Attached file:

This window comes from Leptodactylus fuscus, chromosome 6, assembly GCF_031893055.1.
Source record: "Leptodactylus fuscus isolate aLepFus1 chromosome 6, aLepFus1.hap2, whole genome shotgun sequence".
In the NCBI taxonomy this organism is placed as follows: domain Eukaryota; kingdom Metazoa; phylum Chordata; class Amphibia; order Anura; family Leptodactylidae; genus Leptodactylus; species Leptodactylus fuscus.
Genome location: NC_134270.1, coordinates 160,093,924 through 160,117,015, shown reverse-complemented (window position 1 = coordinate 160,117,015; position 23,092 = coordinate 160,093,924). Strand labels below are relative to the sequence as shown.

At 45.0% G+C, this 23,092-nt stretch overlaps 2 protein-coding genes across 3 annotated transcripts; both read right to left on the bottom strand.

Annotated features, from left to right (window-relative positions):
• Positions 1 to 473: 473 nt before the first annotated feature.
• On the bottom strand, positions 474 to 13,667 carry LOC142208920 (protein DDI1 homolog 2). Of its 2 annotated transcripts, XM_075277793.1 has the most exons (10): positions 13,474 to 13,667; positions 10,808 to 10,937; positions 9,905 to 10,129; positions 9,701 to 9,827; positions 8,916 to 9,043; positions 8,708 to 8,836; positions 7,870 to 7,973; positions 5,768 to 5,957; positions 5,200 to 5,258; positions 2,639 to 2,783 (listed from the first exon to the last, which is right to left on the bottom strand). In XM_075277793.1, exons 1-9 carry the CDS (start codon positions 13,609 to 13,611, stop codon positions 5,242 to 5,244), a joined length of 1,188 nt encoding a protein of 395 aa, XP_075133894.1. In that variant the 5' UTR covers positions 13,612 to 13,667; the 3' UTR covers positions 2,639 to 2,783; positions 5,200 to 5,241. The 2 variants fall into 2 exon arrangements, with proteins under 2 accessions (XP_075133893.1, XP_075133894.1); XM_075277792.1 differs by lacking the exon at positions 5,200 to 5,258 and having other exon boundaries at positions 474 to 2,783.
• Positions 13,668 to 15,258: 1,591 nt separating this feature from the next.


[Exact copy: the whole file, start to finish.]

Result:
This window comes from Leptodactylus fuscus, chromosome 6, assembly GCF_031893055.1.
Source record: "Leptodactylus fuscus isolate aLepFus1 chromosome 6, aLepFus1.hap2, whole genome shotgun sequence".
In the NCBI taxonomy this organism is placed as follows: domain Eukaryota; kingdom Metazoa; phylum Chordata; class Amphibia; order Anura; family Leptodactylidae; genus Leptodactylus; species Leptodactylus fuscus.
Genome location: NC_134270.1, coordinates 160,093,924 through 160,117,015, shown reverse-complemented (window position 1 = coordinate 160,117,015; position 23,092 = coordinate 160,093,924). Strand labels below are relative to the sequence as shown.

At 45.0% G+C, this 23,092-nt stretch overlaps 2 protein-coding genes across 3 annotated transcripts; both read right to left on the bottom strand.

Annotated features, from left to right (window-relative positions):
• Positions 1 to 473: 473 nt before the first annotated feature.
• On the bottom strand, positions 474 to 13,667 carry LOC142208920 (protein DDI1 homolog 2). Of its 2 annotated transcripts, XM_075277793.1 has the most exons (10): positions 13,474 to 13,667; positions 10,808 to 10,937; positions 9,905 to 10,129; positions 9,701 to 9,827; positions 8,916 to 9,043; positions 8,708 to 8,836; positions 7,870 to 7,973; positions 5,768 to 5,957; positions 5,200 to 5,258; positions 2,639 to 2,783 (listed from the first exon to the last, which is right to left on the bottom strand). In XM_075277793.1, exons 1-9 carry the CDS (start codon positions 13,609 to 13,611, stop codon positions 5,242 to 5,244), a joined length of 1,188 nt encoding a protein of 395 aa, XP_075133894.1. In that variant the 5' UTR covers positions 13,612 to 13,667; the 3' UTR covers positions 2,639 to 2,783; positions 5,200 to 5,241. The 2 variants fall into 2 exon arrangements, with proteins under 2 accessions (XP_075133893.1, XP_075133894.1); XM_075277792.1 differs by lacking the exon at positions 5,200 to 5,258 and having other exon boundaries at positions 474 to 2,783.
• Positions 13,668 to 15,258: 1,591 nt separating this feature from the next.